Music Reviews

Regina Spektor Far

(Sire) Buy it from Insound Rating - 6/10

­You probably knew this girl in high school. She made her own clothes, scrawled in notebooks, was quiet, but vivacious, involved, but only on her own terms. She was different, liked being that way and wanted people to know it, however much she feigned indifference. Regina Spektor is that girl. Intelligent idiosyncrasies shine through on her third proper album, even through the swaths of overbearing production laid on by four heavyweights.

For some reason Jacknife Lee, David Kahne, Mike Elizondo and Jeff Lynne (!?) act as producers here. It goes without saying that her sound has lost a significant amount of intimacy with fuller, syrupy arrangements. Even with four producers whose combined credits are endless, it winds up sounding homogenized. Eet is the perfect example of a song that starts out humbly enough with Spektor’s sole piano but gets weighed down by production grandeur that would fit fine on a Celine Dion record. I don’t think that’s who Spektor aspires to be. If people got out of her way, she’d be better off.

For every successful number like the bouncy Folding Chair, which comes complete with Regina’s dolphin sounds, there are clunky mid-tempo throwaways like Human of the Year or the dark and noisy Machine that sound forced and lack memorable melodies. Laughing With is one of the somber exceptions that exercise her strengths well. Using cereal box theology and solemn naïveté  she sings about God and Jiminy Cricket, and it comes off as perfectly endearing. Her strategy fails on Wallet, a story about Juicy Fruit, Blockbuster cards and crumpled receipts. It doesn't resonate as an exercise in wit or as a charming confection.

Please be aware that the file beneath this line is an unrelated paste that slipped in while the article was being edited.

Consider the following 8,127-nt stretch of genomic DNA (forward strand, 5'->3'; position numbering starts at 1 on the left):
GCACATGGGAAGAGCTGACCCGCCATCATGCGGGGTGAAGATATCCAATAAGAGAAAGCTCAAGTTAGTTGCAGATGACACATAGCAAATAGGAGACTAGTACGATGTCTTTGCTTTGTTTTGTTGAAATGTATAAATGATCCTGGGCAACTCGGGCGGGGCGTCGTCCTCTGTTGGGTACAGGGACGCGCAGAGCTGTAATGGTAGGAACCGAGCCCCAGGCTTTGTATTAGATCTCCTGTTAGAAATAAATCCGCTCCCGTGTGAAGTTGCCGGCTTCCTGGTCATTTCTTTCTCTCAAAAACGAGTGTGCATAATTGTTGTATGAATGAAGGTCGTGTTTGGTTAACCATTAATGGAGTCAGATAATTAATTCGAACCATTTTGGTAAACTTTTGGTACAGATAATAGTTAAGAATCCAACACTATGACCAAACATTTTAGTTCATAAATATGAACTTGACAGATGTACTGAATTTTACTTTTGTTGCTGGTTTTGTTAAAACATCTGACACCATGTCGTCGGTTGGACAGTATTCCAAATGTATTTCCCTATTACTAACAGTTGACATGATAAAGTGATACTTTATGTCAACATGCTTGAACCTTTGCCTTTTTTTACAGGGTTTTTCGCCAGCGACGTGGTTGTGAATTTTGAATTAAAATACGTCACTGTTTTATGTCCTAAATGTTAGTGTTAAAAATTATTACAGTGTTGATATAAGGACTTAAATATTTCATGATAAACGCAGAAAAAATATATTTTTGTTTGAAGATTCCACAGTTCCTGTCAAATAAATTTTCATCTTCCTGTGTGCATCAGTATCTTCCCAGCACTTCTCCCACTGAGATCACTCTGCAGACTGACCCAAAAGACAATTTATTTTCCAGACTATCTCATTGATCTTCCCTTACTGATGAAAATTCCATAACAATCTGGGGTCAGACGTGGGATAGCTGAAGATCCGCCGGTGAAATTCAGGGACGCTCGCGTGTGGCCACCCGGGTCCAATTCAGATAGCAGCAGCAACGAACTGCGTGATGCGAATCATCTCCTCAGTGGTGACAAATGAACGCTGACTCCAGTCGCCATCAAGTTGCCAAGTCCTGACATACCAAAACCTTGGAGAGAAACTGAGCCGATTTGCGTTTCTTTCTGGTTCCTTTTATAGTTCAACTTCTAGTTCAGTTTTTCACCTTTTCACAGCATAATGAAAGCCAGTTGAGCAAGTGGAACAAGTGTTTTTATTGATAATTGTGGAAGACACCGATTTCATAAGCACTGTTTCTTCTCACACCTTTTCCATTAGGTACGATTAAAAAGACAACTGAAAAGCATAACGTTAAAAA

Spektor wants to make you laugh and cry at the same time. This is one of the hardest things a writer can strive to elicit. She did it tactfully on Begin to Hope and Soviet Kitsch.  On Far the feeling is obscured and is not strong enough to stretch through the full album. When one emotion is tapped clearly and effectively, trying to coyly wrangle the opposition can be diminishing and make it all seem slight.  We don’t need dumbing down and we certainly don’t need another version of Kate Nash.

Regina Spektor is clearly good enough to take herself more seriously, with One More Time with Feeling we see her true capabilities. She doesn’t trip over her eccentricities here, but keeps her voice resigned and less showy. The song’s dynamics shift and her lyrics are vague, but carry a heartfelt sentiment. Far has too little of this and winds up being a mixed bag. Maybe it was the peer pressure put on by her big-name producers. Like that girl you knew in high school, you have to rally for Regina even when she’s misguided, whether the fault be her own or the doing of others.